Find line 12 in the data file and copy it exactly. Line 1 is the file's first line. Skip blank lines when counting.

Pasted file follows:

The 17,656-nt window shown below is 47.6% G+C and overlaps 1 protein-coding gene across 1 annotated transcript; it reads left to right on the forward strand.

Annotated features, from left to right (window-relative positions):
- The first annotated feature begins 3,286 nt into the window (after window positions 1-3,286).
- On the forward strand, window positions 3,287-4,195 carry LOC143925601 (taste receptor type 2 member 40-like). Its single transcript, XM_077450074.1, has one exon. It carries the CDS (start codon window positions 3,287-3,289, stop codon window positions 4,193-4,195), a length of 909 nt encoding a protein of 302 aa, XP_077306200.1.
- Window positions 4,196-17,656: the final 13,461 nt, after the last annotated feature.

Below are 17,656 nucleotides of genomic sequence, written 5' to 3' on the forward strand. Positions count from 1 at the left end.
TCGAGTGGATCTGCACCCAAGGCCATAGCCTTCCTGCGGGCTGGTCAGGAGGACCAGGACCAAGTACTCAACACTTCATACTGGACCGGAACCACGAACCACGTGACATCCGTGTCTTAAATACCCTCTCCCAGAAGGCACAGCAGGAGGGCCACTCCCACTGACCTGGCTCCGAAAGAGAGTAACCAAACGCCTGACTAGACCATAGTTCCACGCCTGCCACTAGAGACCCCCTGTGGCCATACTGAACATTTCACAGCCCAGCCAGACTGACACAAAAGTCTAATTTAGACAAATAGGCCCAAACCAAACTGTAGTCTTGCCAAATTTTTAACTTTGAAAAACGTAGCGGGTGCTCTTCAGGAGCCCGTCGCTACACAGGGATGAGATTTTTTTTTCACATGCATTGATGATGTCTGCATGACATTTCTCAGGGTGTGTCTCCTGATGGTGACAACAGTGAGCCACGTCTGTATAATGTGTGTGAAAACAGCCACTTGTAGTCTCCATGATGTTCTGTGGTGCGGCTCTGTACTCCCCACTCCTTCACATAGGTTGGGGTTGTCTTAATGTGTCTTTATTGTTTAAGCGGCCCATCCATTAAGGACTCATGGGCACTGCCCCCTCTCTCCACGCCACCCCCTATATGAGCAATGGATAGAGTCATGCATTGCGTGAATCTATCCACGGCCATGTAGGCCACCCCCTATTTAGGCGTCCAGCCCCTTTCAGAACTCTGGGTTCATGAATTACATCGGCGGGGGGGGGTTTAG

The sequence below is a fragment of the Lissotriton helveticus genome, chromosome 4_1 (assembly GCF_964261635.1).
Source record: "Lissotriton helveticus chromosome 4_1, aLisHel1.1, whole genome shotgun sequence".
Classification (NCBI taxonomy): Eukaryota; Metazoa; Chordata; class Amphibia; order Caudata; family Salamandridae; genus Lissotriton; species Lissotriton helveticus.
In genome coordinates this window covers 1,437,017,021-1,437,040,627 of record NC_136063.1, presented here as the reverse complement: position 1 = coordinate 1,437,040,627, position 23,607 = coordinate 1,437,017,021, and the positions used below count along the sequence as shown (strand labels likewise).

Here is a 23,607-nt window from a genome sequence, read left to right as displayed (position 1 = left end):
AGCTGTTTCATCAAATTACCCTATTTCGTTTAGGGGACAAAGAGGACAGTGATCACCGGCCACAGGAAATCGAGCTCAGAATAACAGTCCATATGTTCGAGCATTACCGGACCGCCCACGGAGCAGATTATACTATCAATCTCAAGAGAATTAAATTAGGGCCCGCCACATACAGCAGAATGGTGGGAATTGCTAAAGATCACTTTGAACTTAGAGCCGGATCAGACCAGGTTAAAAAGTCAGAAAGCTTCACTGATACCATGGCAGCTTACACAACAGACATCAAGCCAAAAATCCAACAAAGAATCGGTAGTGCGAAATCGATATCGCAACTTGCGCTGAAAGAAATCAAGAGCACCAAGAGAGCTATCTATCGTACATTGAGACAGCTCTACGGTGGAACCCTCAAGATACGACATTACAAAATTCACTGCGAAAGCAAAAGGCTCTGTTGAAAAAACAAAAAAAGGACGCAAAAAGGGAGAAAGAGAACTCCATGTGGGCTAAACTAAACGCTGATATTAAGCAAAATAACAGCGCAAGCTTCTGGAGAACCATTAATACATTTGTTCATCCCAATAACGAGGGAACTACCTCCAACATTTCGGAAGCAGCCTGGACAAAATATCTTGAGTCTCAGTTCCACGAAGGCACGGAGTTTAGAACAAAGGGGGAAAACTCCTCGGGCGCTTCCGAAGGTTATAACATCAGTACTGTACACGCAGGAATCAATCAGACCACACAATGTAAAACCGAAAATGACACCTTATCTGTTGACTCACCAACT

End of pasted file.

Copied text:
Here is a 23,607-nt window from a genome sequence, read left to right as displayed (position 1 = left end):